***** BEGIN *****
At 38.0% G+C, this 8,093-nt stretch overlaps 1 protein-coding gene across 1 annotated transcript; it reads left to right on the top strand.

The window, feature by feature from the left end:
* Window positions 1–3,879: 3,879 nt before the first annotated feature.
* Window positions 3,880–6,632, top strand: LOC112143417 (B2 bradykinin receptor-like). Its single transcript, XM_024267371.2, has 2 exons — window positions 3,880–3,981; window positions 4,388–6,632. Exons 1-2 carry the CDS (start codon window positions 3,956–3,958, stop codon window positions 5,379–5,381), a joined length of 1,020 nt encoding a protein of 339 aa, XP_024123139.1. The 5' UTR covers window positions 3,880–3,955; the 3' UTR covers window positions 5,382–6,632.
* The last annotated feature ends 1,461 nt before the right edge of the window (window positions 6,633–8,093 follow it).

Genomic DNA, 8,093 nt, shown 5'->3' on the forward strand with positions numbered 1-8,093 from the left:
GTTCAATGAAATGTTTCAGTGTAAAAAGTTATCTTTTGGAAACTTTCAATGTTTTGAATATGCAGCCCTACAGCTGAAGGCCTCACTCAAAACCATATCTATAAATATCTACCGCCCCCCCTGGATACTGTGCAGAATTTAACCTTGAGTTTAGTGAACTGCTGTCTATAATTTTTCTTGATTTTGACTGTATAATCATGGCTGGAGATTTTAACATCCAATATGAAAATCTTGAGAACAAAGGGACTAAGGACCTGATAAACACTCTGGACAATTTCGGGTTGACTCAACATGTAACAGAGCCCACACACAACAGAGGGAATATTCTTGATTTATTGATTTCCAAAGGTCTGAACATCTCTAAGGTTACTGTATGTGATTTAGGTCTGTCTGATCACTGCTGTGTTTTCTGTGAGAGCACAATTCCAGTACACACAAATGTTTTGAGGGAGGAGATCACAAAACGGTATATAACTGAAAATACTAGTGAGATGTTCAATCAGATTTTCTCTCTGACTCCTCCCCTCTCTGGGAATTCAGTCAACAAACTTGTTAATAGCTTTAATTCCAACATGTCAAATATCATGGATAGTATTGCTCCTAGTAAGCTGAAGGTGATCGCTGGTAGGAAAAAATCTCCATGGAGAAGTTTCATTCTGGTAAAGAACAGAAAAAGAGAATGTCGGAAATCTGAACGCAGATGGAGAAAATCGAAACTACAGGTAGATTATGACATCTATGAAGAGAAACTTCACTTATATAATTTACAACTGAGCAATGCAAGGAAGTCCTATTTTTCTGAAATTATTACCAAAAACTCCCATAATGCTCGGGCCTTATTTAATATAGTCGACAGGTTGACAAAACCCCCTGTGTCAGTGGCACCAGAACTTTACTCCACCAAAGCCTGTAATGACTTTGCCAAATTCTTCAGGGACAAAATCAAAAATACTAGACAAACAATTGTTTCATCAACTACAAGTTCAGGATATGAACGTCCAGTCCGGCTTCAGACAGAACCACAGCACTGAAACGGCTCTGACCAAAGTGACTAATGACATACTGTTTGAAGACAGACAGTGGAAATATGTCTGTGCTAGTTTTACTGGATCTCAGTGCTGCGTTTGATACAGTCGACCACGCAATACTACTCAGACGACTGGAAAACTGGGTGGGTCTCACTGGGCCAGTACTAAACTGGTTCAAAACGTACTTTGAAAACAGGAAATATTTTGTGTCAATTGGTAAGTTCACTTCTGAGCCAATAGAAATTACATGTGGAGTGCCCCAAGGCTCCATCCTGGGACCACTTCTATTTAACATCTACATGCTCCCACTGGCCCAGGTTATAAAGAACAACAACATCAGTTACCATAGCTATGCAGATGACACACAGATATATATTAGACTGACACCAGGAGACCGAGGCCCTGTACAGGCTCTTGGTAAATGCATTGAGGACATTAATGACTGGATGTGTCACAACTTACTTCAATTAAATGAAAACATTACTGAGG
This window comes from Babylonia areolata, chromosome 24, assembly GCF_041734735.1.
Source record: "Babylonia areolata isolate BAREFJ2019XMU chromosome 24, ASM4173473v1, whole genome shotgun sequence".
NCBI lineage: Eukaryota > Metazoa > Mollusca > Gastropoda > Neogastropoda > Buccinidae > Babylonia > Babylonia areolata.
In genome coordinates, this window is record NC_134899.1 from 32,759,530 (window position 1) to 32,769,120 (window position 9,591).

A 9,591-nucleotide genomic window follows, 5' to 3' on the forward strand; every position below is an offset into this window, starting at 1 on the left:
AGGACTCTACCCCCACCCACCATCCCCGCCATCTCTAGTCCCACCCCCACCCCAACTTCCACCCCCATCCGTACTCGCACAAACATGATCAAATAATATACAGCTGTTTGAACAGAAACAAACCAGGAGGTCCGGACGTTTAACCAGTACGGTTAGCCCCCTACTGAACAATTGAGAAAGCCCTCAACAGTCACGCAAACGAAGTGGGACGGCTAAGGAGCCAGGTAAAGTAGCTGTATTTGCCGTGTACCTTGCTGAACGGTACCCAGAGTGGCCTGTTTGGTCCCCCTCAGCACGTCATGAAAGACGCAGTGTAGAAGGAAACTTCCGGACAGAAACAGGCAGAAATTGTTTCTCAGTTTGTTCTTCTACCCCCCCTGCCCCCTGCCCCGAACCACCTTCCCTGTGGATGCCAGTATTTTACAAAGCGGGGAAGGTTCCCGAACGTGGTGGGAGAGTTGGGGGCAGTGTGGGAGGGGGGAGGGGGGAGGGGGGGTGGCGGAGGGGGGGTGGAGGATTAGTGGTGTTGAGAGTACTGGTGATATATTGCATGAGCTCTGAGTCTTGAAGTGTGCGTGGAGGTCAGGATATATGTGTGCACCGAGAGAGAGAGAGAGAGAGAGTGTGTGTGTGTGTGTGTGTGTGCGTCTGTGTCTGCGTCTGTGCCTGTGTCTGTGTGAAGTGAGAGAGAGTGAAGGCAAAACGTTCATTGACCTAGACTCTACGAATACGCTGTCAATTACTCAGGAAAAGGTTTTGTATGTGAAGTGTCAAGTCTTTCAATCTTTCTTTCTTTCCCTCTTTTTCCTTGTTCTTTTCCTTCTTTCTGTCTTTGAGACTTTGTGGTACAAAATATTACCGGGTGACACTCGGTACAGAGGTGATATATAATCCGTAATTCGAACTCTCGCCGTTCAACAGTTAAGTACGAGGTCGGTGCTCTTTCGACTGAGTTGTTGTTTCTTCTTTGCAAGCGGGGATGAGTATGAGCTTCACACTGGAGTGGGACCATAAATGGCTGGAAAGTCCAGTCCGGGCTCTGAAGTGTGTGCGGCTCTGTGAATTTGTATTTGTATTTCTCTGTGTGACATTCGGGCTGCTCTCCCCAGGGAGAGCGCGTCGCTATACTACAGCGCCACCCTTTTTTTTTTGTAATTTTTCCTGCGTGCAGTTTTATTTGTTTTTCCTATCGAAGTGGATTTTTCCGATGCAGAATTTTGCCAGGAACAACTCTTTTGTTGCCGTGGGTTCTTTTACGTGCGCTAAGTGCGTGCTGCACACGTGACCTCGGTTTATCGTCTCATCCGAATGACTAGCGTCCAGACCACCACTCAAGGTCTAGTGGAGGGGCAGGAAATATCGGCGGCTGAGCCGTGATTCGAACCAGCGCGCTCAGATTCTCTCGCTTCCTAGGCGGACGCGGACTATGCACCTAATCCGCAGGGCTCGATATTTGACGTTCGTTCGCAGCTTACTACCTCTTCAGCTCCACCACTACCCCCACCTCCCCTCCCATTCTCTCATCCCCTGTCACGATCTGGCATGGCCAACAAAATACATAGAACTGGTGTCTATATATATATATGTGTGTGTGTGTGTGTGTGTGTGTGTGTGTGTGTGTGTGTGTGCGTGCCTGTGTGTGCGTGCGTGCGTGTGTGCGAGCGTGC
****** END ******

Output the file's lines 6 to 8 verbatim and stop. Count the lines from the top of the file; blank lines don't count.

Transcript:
Genomic DNA, 8,093 nt, shown 5'->3' on the forward strand with positions numbered 1-8,093 from the left:
GTTCAATGAAATGTTTCAGTGTAAAAAGTTATCTTTTGGAAACTTTCAATGTTTTGAATATGCAGCCCTACAGCTGAAGGCCTCACTCAAAACCATATCTATAAATATCTACCGCCCCCCCTGGATACTGTGCAGAATTTAACCTTGAGTTTAGTGAACTGCTGTCTATAATTTTTCTTGATTTTGACTGTATAATCATGGCTGGAGATTTTAACATCCAATATGAAAATCTTGAGAACAAAGGGACTAAGGACCTGATAAACACTCTGGACAATTTCGGGTTGACTCAACATGTAACAGAGCCCACACACAACAGAGGGAATATTCTTGATTTATTGATTTCCAAAGGTCTGAACATCTCTAAGGTTACTGTATGTGATTTAGGTCTGTCTGATCACTGCTGTGTTTTCTGTGAGAGCACAATTCCAGTACACACAAATGTTTTGAGGGAGGAGATCACAAAACGGTATATAACTGAAAATACTAGTGAGATGTTCAATCAGATTTTCTCTCTGACTCCTCCCCTCTCTGGGAATTCAGTCAACAAACTTGTTAATAGCTTTAATTCCAACATGTCAAATATCATGGATAGTATTGCTCCTAGTAAGCTGAAGGTGATCGCTGGTAGGAAAAAATCTCCATGGAGAAGTTTCATTCTGGTAAAGAACAGAAAAAGAGAATGTCGGAAATCTGAACGCAGATGGAGAAAATCGAAACTACAGGTAGATTATGACATCTATGAAGAGAAACTTCACTTATATAATTTACAACTGAGCAATGCAAGGAAGTCCTATTTTTCTGAAATTATTACCAAAAACTCCCATAATGCTCGGGCCTTATTTAATATAGTCGACAGGTTGACAAAACCCCCTGTGTCAGTGGCACCAGAACTTTACTCCACCAAAGCCTGTAATGACTTTGCCAAATTCTTCAGGGACAAAATCAAAAATACTAGACAAACAATTGTTTCATCAACTACAAGTTCAGGATATGAACGTCCAGTCCGGCTTCAGACAGAACCACAGCACTGAAACGGCTCTGACCAAAGTGACTAATGACATACTGTTTGAAGACAGACAGTGGAAATATGTCTGTGCTAGTTTTACTGGATCTCAGTGCTGCGTTTGATACAGTCGACCACGCAATACTACTCAGACGACTGGAAAACTGGGTGGGTCTCACTGGGCCAGTACTAAACTGGTTCAAAACGTACTTTGAAAACAGGAAATATTTTGTGTCAATTGGTAAGTTCACTTCTGAGCCAATAGAAATTACATGTGGAGTGCCCCAAGGCTCCATCCTGGGACCACTTCTATTTAACATCTACATGCTCCCACTGGCCCAGGTTATAAAGAACAACAACATCAGTTACCATAGCTATGCAGATGACACACAGATATATATTAGACTGACACCAGGAGACCGAGGCCCTGTACAGGCTCTTGGTAAATGCATTGAGGACATTAATGACTGGATGTGTCACAACTTACTTCAATTAAATGAAAACATTACTGAGG
This window comes from Babylonia areolata, chromosome 24, assembly GCF_041734735.1.